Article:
However, these immigrants have left a long-lasting impression and legacy on London, – from corner shops and cultural foods to ‘politicians, doctors, professionals all contribute to the growth of the country’ (Patel, 2019). Indians and other immigrants have also heavily influenced fashion as there are many brands that have been born out of immigrants in the U.K, many highly noted names and companies that have helped to develop the creative industry. For example, Boohoo was founded by the son of an immigrant from Kenya: Mahmud Kamani, and his son, Umar Kamani, co-founded Pretty Little Thing.

Another wave of immigrants that came through to London in the 20th century was the Windrush generation, named after the ship they were brought over in, named Empire Windrush. The first of which came in 1948, in order to help rebuild Economy after the decline as a result of the Second World War. Some came as an answer to adverts for jobs and businesses, others came to just see the country (The Broadcasting Corporation, 2018).

The people of the Windrush Generation also found it hard to settle into Britain. Patel (2019) believed that ‘the hardships we [Indians] encountered were probably not as bad as the African-Caribbean people who came over from the West Indies’. Gary Wilmot (2018, 1:10), son of Harold Wilmot stated how his father and others in that generation also faced hardships with racism and discrimination saying ‘even thought they [the Windrush Generation] were asked to come, local people didn’t want them there. There were signs in windows saying “No blacks, don’t come here, we don’t want you here.” And so they had to put up with a lot of discrimination’. As King (2018) said ‘Once we arrived in England and we knew that everything was all right it wasn’t plain sailing’. This suggests that despite being 3 decades apart, both waves of immigrants did not receive the warmest welcome and found it difficult to settle whether that was from finding homes and shelter or employment to help their families to survive. Immigrants now days may find it easier to find shelter and jobs as a path has been paved by the older generations of immigrants.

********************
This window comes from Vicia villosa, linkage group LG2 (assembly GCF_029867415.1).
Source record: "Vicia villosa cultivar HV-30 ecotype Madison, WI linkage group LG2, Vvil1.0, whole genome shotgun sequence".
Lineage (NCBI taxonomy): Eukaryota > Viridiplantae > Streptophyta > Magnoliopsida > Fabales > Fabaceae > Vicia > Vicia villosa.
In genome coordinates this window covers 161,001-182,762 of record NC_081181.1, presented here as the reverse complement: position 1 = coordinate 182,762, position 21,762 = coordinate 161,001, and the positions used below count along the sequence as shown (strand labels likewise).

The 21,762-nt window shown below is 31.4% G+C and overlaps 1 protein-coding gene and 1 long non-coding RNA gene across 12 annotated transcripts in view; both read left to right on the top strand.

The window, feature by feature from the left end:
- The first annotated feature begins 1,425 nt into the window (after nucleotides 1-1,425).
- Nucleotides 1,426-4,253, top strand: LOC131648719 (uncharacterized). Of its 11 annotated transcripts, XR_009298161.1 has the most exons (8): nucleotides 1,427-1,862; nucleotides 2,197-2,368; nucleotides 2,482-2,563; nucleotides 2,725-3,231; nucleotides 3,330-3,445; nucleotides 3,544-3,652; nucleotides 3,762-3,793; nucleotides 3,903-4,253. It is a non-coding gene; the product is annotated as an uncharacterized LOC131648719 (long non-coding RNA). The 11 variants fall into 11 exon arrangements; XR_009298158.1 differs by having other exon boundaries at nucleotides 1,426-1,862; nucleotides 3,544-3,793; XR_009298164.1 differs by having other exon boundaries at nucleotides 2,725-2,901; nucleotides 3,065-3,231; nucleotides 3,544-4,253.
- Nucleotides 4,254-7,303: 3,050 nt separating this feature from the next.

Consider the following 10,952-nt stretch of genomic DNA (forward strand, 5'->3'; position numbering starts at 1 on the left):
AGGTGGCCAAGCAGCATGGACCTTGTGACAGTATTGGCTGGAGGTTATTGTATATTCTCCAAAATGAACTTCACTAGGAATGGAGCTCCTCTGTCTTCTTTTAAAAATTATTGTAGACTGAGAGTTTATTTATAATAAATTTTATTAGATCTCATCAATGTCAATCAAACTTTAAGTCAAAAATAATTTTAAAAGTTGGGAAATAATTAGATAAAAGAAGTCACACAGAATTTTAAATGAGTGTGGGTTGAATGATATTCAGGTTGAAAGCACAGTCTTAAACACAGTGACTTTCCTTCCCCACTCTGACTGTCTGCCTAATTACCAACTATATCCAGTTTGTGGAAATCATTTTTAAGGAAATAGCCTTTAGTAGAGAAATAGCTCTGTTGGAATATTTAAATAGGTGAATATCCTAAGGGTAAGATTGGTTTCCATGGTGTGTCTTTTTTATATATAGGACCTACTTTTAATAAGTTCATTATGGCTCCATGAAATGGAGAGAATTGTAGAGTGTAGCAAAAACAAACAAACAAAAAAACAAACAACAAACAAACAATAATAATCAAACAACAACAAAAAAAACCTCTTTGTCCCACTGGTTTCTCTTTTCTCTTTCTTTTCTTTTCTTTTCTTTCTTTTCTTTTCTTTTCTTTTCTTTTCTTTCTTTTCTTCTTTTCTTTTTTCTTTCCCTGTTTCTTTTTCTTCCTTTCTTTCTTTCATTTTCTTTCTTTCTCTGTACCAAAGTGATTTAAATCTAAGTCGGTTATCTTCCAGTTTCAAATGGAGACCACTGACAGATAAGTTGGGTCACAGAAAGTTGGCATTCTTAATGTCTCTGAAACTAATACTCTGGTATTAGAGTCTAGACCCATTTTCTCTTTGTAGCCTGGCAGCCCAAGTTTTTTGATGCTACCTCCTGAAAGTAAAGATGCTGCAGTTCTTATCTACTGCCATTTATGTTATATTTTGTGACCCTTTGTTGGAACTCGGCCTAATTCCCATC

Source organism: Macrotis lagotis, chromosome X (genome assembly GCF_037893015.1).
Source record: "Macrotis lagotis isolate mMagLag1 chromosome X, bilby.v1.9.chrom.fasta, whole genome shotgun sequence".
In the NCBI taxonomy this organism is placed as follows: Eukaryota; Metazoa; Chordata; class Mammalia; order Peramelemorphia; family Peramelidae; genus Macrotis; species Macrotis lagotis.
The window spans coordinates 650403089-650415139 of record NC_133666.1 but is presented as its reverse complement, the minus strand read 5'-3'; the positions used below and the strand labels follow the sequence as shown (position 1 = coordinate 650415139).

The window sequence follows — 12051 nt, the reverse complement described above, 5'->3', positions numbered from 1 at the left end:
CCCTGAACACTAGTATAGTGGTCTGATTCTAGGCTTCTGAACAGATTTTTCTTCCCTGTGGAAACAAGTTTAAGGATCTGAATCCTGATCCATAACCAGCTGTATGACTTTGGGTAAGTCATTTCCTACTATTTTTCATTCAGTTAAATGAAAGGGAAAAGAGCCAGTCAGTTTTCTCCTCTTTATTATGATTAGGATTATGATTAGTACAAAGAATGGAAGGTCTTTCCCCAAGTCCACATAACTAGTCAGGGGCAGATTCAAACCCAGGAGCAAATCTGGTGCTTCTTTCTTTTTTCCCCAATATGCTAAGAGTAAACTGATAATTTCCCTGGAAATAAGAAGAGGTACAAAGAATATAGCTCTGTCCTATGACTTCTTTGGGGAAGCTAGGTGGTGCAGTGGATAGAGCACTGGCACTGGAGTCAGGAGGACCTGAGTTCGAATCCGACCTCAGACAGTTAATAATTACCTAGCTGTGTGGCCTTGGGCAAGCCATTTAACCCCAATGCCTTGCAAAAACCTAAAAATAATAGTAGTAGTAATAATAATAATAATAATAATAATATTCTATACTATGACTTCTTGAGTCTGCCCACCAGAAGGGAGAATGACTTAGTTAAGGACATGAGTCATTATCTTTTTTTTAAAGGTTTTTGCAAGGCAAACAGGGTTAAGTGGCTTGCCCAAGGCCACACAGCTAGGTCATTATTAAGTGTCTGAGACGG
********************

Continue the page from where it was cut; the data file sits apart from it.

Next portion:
The Windrush Generation also left a legacy in Britain, as many represent their race through their achievements, for example, Sam King, a Jamaican- Campaigner became the first Black Mayor of Southwark, a Borough in South London (The Broadcasting Corporation, 2018). He later co-established the Windrush Foundation in order to help keep the memories and endeavours of the Windrush Generation alive. (Windrush Foundation, 2019).

Immigration in Britain in the latter half of the 20th century has helped London to evolve and London shows the celebration of immigrants by the multitude of colours, cultures, and communities seen through Britain compared to a century ago. Each wave of immigrants have left their own individual legacies, helping to build London to be what it is today and continually changing the perceptions locals of London might have of other parts of the world, without immigration and the accumulation of races and cultures, London would not have evolved in the same positive way it has. As proposed in the film London: The Modern Babylon (2012), ‘London doesn’t belong to anyone, it’s whoever goes in at any given moment’ expressing the beauty of the city.